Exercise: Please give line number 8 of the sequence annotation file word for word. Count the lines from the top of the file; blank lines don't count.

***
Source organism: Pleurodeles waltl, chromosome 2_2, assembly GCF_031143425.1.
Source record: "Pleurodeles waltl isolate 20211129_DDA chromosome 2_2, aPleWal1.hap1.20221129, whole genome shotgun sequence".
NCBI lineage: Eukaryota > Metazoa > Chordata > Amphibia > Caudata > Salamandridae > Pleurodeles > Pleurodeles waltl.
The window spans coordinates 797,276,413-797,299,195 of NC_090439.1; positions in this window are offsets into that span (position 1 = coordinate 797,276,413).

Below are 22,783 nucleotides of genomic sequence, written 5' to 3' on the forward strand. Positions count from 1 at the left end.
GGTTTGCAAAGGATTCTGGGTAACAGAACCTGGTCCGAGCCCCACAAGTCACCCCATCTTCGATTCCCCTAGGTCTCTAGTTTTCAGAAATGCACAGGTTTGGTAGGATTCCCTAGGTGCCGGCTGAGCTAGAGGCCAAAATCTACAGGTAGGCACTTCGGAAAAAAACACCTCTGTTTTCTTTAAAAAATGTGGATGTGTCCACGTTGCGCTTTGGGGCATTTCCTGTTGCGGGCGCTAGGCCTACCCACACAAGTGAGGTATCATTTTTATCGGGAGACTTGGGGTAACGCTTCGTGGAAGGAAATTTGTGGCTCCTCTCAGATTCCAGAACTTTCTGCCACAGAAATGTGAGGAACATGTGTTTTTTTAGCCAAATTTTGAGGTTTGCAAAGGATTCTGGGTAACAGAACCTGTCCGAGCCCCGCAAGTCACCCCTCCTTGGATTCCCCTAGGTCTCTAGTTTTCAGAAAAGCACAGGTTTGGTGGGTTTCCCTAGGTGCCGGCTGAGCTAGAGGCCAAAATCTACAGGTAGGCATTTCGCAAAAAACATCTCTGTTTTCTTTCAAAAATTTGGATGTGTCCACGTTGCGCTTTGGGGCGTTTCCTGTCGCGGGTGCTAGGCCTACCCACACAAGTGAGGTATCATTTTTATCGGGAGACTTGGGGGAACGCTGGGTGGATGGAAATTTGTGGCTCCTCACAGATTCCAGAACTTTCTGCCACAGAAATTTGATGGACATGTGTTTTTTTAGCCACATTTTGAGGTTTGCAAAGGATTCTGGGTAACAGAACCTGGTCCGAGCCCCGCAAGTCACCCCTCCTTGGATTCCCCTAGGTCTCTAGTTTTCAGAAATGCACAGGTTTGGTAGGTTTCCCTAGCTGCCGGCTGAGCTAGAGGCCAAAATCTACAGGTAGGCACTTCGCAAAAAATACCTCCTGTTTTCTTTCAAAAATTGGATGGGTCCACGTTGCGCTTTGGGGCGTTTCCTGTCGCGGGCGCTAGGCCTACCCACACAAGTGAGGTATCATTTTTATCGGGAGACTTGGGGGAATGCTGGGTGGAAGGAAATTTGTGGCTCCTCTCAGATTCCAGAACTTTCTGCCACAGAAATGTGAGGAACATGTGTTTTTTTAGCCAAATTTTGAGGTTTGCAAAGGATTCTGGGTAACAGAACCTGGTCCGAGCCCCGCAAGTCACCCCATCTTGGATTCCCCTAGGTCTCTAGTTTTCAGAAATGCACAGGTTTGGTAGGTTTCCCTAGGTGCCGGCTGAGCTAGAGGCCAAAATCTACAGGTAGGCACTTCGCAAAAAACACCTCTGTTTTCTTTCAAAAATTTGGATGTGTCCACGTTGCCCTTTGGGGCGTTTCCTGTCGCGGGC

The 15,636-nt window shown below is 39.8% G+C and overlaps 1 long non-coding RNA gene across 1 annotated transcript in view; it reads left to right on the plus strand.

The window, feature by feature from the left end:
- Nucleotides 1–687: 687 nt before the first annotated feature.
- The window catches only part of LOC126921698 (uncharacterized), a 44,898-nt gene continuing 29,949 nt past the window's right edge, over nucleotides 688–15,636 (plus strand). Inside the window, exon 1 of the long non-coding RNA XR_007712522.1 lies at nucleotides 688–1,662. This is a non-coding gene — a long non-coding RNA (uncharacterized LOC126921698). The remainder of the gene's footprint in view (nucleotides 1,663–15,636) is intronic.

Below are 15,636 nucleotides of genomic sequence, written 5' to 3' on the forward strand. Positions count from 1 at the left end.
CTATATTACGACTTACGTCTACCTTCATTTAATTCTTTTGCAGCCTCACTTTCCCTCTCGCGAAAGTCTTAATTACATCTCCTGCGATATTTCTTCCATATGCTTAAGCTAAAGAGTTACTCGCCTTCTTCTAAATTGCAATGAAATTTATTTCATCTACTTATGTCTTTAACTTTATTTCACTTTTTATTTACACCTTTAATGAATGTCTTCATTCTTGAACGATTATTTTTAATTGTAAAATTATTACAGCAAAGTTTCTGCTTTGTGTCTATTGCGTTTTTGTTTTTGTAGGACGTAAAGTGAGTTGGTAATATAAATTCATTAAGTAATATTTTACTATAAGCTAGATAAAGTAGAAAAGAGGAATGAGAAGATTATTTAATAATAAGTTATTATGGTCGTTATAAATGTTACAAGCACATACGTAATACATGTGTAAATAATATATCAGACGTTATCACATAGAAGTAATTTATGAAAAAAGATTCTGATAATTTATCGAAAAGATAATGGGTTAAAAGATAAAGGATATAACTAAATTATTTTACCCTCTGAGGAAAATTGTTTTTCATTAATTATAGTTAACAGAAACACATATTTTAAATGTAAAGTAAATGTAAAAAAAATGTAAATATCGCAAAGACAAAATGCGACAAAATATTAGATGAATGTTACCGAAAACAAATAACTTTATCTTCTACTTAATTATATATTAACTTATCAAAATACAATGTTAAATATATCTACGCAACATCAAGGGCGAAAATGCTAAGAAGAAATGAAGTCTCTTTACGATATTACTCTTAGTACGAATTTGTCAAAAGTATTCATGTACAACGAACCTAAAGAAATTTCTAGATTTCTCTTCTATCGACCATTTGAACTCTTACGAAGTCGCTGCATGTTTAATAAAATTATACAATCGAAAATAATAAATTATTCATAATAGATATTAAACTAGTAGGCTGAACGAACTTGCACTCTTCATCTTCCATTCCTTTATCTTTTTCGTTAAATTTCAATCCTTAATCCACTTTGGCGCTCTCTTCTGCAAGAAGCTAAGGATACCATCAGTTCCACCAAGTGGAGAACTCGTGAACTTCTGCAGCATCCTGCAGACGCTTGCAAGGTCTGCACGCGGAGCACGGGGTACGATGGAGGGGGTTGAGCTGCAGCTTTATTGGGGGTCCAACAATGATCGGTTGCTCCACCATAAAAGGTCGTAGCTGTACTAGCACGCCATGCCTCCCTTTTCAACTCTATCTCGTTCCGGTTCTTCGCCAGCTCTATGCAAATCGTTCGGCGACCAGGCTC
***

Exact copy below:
The window, feature by feature from the left end: